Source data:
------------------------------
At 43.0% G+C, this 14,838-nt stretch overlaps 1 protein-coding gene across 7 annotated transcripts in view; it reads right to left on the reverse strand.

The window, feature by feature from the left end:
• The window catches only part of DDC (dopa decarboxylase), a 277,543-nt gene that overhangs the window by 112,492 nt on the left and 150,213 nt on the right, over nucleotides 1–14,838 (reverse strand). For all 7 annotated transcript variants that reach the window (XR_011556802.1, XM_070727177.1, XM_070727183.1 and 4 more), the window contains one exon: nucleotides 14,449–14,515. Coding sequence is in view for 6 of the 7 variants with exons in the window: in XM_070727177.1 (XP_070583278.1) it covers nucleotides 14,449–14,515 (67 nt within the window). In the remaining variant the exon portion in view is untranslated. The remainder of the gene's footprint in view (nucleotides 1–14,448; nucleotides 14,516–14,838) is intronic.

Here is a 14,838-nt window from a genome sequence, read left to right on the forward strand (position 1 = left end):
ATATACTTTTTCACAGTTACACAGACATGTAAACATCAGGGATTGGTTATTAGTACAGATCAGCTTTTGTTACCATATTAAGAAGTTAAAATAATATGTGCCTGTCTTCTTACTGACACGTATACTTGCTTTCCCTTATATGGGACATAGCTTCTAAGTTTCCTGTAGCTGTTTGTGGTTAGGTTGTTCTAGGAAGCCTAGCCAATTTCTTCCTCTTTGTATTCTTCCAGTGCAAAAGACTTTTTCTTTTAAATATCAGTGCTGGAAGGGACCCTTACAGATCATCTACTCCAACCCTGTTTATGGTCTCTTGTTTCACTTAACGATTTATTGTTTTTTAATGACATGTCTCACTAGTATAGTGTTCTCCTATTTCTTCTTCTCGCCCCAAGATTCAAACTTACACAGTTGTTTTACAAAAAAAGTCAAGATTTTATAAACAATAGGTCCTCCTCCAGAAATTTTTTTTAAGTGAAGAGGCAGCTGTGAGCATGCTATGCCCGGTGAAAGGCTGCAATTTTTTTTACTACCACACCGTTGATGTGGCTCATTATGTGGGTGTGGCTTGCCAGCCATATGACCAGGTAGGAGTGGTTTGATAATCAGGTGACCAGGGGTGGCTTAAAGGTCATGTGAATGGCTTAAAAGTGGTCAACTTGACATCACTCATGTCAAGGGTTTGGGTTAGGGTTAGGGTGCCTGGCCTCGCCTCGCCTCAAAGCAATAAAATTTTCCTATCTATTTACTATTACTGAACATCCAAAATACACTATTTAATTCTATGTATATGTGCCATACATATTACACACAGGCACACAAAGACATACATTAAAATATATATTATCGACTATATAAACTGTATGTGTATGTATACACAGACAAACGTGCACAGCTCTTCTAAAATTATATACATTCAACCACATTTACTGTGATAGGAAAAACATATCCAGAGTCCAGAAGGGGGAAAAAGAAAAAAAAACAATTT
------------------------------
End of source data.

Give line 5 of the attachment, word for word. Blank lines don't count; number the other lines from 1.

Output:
ATATACTTTTTCACAGTTACACAGACATGTAAACATCAGGGATTGGTTATTAGTACAGATCAGCTTTTGTTACCATATTAAGAAGTTAAAATAATATGTGCCTGTCTTCTTACTGACACGTATACTTGCTTTCCCTTATATGGGACATAGCTTCTAAGTTTCCTGTAGCTGTTTGTGGTTAGGTTGTTCTAGGAAGCCTAGCCAATTTCTTCCTCTTTGTATTCTTCCAGTGCAAAAGACTTTTTCTTTTAAATATCAGTGCTGGAAGGGACCCTTACAGATCATCTACTCCAACCCTGTTTATGGTCTCTTGTTTCACTTAACGATTTATTGTTTTTTAATGACATGTCTCACTAGTATAGTGTTCTCCTATTTCTTCTTCTCGCCCCAAGATTCAAACTTACACAGTTGTTTTACAAAAAAAGTCAAGATTTTATAAACAATAGGTCCTCCTCCAGAAATTTTTTTTAAGTGAAGAGGCAGCTGTGAGCATGCTATGCCCGGTGAAAGGCTGCAATTTTTTTTACTACCACACCGTTGATGTGGCTCATTATGTGGGTGTGGCTTGCCAGCCATATGACCAGGTAGGAGTGGTTTGATAATCAGGTGACCAGGGGTGGCTTAAAGGTCATGTGAATGGCTTAAAAGTGGTCAACTTGACATCACTCATGTCAAGGGTTTGGGTTAGGGTTAGGGTGCCTGGCCTCGCCTCGCCTCAAAGCAATAAAATTTTCCTATCTATTTACTATTACTGAACATCCAAAATACACTATTTAATTCTATGTATATGTGCCATACATATTACACACAGGCACACAAAGACATACATTAAAATATATATTATCGACTATATAAACTGTATGTGTATGTATACACAGACAAACGTGCACAGCTCTTCTAAAATTATATACATTCAACCACATTTACTGTGATAGGAAAAACATATCCAGAGTCCAGAAGGGGGAAAAAGAAAAAAAAACAATTT